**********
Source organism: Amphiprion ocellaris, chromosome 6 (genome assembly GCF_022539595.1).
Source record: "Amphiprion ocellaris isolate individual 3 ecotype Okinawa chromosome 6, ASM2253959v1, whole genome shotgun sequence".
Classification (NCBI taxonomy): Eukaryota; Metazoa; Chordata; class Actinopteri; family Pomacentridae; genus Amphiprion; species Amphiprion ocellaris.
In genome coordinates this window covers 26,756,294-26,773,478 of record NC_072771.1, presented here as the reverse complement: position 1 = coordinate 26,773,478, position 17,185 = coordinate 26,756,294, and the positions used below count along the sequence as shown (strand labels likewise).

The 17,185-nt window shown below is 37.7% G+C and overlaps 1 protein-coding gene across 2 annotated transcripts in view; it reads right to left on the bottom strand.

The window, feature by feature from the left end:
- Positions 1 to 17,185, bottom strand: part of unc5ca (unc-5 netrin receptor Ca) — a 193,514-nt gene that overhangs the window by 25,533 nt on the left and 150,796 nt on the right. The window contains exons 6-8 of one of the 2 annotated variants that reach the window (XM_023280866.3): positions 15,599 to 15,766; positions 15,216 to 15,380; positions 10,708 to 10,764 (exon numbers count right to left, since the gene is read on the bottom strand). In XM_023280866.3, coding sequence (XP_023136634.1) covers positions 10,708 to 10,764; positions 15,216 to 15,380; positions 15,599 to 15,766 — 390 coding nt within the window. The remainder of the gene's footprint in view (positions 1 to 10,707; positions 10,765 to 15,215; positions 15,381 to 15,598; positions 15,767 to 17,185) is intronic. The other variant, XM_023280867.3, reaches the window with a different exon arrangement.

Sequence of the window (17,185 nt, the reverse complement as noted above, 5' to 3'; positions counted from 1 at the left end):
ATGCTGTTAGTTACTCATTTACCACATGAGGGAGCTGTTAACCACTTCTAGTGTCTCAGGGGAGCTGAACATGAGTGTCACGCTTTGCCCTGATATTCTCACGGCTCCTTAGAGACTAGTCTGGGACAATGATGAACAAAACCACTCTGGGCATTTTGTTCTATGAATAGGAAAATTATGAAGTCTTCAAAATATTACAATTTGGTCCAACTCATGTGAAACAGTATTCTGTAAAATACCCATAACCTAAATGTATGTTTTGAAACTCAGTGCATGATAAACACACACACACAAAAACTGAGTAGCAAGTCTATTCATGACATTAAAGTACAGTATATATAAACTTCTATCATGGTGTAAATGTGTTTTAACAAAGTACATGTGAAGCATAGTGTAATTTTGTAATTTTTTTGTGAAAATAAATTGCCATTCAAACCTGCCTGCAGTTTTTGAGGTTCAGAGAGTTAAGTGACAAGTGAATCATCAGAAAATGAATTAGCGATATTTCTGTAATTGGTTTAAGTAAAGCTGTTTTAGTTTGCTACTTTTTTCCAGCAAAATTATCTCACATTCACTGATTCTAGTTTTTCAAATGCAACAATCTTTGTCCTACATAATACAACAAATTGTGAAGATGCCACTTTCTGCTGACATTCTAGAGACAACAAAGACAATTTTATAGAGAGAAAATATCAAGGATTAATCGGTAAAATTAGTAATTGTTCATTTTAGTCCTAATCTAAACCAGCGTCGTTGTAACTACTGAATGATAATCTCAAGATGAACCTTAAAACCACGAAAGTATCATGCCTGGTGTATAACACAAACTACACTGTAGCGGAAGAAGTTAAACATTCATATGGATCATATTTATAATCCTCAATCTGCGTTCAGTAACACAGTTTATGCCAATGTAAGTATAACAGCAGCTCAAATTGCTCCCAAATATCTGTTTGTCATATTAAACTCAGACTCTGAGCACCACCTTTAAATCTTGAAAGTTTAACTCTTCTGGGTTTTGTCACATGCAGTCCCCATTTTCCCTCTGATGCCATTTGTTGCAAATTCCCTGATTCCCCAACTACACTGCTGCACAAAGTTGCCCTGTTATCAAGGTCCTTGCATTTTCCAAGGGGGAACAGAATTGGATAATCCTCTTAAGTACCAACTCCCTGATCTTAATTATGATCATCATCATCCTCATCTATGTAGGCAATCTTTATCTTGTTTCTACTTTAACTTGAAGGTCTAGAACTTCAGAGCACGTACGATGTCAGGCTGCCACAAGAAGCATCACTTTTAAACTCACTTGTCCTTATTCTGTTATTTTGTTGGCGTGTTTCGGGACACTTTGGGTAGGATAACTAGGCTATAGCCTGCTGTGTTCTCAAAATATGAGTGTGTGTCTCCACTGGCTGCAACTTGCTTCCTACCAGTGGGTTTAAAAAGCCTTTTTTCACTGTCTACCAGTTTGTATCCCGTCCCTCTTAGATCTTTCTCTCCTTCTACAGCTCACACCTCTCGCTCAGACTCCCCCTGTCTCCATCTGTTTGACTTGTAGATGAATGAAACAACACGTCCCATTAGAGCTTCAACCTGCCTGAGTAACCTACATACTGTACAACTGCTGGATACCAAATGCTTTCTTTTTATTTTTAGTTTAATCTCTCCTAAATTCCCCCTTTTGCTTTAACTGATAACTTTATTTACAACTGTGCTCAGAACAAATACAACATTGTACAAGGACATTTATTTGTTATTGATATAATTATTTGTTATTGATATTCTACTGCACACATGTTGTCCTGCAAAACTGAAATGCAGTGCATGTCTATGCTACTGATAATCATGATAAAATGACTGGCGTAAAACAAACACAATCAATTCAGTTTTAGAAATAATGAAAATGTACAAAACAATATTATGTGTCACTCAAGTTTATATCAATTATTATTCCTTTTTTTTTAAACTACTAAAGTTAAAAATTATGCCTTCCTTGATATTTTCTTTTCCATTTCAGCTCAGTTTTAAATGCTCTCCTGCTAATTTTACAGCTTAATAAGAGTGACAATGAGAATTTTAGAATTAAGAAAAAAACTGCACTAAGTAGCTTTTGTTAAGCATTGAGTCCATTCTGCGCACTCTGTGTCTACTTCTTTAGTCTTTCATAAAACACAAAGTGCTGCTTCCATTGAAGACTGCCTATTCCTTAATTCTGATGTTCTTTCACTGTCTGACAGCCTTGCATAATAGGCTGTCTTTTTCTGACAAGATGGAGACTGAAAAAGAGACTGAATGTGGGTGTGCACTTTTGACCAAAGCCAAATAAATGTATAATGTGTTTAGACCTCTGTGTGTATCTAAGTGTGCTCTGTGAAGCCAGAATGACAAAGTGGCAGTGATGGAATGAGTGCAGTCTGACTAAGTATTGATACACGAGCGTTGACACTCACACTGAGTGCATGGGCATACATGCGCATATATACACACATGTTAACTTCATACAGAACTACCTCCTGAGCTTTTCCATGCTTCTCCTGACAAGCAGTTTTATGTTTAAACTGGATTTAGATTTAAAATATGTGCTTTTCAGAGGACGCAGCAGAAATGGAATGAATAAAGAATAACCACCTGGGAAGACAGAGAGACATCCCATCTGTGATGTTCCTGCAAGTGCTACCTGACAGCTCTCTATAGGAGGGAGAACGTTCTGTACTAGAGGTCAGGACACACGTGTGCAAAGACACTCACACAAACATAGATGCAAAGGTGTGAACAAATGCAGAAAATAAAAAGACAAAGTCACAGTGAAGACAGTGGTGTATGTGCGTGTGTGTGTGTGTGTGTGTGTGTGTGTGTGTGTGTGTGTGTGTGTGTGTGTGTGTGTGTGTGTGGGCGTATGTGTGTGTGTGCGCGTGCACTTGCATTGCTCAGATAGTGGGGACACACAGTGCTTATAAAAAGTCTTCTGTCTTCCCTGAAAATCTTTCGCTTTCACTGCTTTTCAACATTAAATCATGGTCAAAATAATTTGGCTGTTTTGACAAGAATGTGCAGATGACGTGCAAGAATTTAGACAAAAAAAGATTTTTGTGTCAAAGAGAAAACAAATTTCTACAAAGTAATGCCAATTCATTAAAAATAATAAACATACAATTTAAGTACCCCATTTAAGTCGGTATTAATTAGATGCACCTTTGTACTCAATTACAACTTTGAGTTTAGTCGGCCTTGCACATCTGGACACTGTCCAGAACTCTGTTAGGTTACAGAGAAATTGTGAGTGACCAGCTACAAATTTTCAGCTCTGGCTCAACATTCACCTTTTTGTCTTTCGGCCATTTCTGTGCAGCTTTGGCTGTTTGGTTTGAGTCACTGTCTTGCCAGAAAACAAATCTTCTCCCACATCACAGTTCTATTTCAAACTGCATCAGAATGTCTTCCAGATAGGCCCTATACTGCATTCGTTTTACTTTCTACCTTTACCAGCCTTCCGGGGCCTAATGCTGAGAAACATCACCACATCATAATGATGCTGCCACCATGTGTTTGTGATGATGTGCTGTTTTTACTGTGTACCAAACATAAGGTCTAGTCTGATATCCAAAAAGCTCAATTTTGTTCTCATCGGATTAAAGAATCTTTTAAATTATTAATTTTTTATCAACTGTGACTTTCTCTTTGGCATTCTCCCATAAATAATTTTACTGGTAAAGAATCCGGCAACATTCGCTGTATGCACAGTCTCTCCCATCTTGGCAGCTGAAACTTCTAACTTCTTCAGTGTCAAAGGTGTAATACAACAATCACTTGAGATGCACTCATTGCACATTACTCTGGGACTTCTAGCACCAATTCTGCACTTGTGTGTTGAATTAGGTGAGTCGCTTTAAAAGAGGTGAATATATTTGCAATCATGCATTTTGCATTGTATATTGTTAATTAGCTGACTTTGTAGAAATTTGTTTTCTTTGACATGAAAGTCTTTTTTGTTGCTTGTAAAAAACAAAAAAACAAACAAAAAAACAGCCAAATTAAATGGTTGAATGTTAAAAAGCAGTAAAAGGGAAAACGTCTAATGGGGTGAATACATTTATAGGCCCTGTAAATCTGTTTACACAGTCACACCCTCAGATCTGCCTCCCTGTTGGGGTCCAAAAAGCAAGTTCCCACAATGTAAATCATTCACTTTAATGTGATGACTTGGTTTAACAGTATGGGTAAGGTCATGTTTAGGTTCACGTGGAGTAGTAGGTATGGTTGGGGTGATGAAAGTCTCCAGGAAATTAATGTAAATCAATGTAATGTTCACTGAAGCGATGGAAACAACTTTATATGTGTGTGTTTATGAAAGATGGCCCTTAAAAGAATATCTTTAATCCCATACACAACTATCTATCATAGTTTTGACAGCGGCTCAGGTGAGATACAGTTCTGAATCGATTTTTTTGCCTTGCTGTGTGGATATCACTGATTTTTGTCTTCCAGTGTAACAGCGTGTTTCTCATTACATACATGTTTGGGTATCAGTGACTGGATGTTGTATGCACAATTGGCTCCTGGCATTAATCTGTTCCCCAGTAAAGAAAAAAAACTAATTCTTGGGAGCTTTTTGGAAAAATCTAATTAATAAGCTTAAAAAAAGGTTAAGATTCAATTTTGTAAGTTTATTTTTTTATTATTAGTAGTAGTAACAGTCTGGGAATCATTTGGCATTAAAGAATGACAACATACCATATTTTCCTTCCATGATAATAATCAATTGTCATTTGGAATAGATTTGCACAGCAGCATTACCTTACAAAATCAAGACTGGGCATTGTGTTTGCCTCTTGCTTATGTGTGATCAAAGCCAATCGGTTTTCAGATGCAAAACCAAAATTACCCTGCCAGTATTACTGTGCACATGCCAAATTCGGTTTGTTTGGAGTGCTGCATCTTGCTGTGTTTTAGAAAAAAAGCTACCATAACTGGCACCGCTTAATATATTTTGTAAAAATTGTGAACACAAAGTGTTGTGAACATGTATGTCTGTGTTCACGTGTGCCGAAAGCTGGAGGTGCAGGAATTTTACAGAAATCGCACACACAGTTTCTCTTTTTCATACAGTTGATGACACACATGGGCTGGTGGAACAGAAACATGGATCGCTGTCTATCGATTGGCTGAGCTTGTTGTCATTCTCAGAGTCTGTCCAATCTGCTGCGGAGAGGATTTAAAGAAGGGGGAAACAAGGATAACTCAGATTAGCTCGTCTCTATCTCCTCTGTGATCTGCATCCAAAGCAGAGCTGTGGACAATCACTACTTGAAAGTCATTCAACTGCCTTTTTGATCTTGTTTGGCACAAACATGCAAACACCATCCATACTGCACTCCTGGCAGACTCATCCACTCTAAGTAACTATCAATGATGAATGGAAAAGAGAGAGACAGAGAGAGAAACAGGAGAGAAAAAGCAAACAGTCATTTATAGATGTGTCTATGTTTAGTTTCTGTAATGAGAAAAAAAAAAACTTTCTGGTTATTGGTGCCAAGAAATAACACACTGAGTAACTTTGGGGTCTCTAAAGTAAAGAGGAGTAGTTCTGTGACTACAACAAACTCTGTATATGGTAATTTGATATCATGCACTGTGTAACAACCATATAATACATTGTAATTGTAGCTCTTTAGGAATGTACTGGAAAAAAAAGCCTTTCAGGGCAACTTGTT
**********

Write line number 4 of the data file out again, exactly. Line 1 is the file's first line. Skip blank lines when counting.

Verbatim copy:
In genome coordinates this window covers 26,756,294-26,773,478 of record NC_072771.1, presented here as the reverse complement: position 1 = coordinate 26,773,478, position 17,185 = coordinate 26,756,294, and the positions used below count along the sequence as shown (strand labels likewise).